By Dr. Vila Somiah, Michelle R Usman and Anne Baltazar
Like Malaysia, many countries around the world have become devastated by the novel coronavirus, with hundreds and thousands experiencing not just illness, but also homelessness, displacement, loss of employment and an exponential number of deaths. The slow but steady surge of the virus has forced the Malaysian government to take action in mitigating the effects of the pandemic by issuing a Movement Control Order enforced on the 18th March 2020. This was important for citizens of the state to feel that drastic measures are taken to ensure their safety and wellbeing. But in Sabah, with an estimated one third of its 2.9 million population being non-citizens, this translated differently.
Many without government identity documents are fearful of not being able to pay for a medical screening for Covid-19 or worse, detained at temporary detention centres. There were no civil rights for them to even speak of before the pandemic erupted. Now, in the face of the virus, their situation is exacerbated by the silence from the authorities. There is no way for the undocumented to find out whether there will be repercussions for them and their families should they even attempt to screen for the deadly virus.
With such a massive undocumented population, the difficulty has always been keeping abreast with events and challenges in the community simply because we are left data blind. Population demographics have always been kept confidential and their numbers have been mere estimations by civil society groups. And while some of the greater issues surrounding undocumentedness have been their inability to access education, employment, shelter and documentation, healthcare is by far the most worrying of the pick in a Covid-19 stricken Malaysia.
To be fair, there has been offered assistance from public health centres for foreigners. A directive from the Malaysian Ministry of Health has announced that all foreigners who exhibit symptoms or who have had direct contact with infected persons will not be charged a medical fee for the screening and subsequent admission into the hospital. Patients will only be charged a fee of RM40 if no symptoms are present. But the problem presented is two pronged.
The first being the issue of labels. The circular did not specify if this necessarily applied to the undocumented. For many irregular migrants in Sabah, their legal status has always been considered fluid. While the they have gone by labels such as “asylum seekers”, “illegal immigrants”, “refugees”, “migrants” and “stateless” by academics, civil society groups and the government, their position remains irregular due to the multiplicity of overlapping statuses, and as such, the offer to screen can seem daunting as their legal status remain obscure over multiple generations.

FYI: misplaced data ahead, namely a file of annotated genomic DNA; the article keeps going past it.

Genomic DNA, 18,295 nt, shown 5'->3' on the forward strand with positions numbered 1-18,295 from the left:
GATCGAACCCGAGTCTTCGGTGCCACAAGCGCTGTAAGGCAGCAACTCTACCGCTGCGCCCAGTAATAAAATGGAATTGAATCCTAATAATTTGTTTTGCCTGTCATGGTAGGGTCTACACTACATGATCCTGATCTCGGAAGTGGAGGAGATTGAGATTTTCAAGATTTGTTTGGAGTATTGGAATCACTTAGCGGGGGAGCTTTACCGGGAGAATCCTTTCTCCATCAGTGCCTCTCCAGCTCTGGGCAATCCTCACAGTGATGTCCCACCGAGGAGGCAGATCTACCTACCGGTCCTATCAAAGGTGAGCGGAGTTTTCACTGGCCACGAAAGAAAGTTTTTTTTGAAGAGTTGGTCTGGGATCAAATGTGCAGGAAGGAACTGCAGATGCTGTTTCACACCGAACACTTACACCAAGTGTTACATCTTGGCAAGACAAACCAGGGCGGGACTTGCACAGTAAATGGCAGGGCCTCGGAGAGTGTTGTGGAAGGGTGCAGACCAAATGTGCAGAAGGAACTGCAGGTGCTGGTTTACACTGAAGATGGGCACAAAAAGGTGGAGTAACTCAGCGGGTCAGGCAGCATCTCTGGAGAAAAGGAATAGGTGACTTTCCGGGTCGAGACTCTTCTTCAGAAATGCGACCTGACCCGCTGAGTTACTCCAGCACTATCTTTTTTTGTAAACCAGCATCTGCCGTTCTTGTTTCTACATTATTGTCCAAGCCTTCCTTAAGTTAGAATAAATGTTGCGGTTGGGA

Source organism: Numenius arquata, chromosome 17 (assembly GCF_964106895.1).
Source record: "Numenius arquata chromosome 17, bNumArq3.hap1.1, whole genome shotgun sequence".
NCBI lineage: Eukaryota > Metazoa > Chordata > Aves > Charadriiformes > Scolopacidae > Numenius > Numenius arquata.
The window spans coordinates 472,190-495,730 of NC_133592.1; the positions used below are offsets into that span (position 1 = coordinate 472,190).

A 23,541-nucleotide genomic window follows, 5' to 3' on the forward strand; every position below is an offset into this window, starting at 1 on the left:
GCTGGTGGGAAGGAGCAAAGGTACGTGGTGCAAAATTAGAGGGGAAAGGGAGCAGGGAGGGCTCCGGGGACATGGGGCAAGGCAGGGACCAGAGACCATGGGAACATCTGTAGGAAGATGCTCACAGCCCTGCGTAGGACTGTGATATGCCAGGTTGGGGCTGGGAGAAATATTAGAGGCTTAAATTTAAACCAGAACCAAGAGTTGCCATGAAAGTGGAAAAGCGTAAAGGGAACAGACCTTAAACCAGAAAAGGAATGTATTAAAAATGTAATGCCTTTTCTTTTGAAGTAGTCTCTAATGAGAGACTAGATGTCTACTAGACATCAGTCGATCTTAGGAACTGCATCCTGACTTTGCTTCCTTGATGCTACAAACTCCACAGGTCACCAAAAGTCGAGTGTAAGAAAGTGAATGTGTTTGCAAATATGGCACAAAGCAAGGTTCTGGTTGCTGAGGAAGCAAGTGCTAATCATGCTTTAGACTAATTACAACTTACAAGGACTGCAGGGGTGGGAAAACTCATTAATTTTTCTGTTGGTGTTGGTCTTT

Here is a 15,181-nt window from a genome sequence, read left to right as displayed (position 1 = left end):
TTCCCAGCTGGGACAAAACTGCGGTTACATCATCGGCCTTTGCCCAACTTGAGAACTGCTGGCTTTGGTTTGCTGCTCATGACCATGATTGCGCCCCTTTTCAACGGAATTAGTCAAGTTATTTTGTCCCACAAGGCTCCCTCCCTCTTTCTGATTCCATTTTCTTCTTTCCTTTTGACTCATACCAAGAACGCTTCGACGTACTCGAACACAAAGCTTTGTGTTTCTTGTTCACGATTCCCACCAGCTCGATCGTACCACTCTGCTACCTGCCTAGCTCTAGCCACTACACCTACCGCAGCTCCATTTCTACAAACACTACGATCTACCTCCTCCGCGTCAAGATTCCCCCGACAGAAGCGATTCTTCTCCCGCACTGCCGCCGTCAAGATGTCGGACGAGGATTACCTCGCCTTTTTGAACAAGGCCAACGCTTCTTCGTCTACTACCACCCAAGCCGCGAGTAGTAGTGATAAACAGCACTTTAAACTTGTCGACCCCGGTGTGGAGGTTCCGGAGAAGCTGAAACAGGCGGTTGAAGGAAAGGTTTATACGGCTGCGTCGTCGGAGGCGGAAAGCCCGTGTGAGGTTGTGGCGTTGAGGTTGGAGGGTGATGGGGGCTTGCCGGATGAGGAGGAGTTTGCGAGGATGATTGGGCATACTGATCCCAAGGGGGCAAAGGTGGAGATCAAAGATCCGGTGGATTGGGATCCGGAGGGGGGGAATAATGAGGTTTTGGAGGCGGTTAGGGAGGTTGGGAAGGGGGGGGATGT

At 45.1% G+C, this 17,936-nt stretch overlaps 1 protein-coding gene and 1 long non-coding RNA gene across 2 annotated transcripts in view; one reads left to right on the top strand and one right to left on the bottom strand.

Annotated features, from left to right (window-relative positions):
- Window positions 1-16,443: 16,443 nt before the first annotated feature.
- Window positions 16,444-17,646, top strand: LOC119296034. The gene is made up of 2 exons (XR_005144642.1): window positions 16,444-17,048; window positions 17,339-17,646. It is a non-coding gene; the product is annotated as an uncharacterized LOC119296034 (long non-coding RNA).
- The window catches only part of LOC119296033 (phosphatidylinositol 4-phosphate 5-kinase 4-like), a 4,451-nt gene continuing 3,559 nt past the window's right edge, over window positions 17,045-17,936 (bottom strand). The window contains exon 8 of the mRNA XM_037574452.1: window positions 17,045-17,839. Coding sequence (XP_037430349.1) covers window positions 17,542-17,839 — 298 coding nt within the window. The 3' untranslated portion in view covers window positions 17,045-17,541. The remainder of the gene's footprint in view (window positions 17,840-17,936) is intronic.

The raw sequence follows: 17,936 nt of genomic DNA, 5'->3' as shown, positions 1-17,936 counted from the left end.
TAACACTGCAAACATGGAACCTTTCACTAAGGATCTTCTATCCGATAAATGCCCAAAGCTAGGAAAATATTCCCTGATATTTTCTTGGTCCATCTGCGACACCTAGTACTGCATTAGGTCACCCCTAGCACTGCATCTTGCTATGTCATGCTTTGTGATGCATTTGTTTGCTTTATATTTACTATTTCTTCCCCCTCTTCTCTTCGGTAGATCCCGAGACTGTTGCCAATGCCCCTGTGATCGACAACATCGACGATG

This bleeds into the second point, the lack of clarity on any official medical stand. The language of public health is very grey in relation to the undocumented. A circular by the Ministry of Health dated 21 March 2020 stated that they, in collaboration with UNHCR and a few other CSOs have reached out to the refugees and asylum seekers communities who are close contacts. However, several other undocumented persons who have expressed feeling unwell had informed us that they had difficulty looking for help in their respective districts. We welcome the efforts being carried out by the MOH but we believe that such an important measure ought to be a standard adopted by the government of Sabah state-wide.
If fear continues to dominate the narrative of recovery, migrants would feel compelled to further retreat into hiding and evade any possible assistance provided for them. It is necessary to reach out to the undocumented through more effective means. If these communities are not empowered to come forward when they are infected, it will pose a greater danger to the larger population of Sabah, posing a threat to affecting a third wave of the virus.
In Article 1 of the Universal Declaration of Human Rights, we are reminded that “all human beings are born free and equal in dignity and rights [and] are endowed with reason and conscience and should act towards one another in a spirit of brotherhood.” Despite long standing socio-political complications surrounding undocumented residents in Sabah, it is of the utmost importance that we avoid hate and discrimination in these trying times. Those of irregular status have long been our waiters, domestic helpers, neighbours, nannies, caretakers of our elderlies, and friends. They too, like us, are subjected to a virus that knows no citizenship status, race, religion or culture, flattens the disparity and levels all people. Their illness is ours and therefore, our recovery must be theirs as well.
*This article is an abridged version of Remembering Sabah’s undocumented in a panicked Malaysia — Vila Somiah, Michelle R. Usman and Anne Baltazar published by MalayMail.com on 22nd March 2020
**Dr. Vila Somiah is an anthropologist based at the University of Malaya. She is an exco member of the Sabah Human Rights Centre.
**Michelle R Usman is a criminal lawyer based in Kota Kinabalu. She is best known for her volunteer work with the National Legal Aid Foundation and is a co-founder of the Sabah Human Rights Centre.
**Anne Baltazar has more than 10 years of experience in NGOs focusing mostly on issues of women and children, statelessness and migration. She is also a co-founder of the Sabah Human Rights Centre.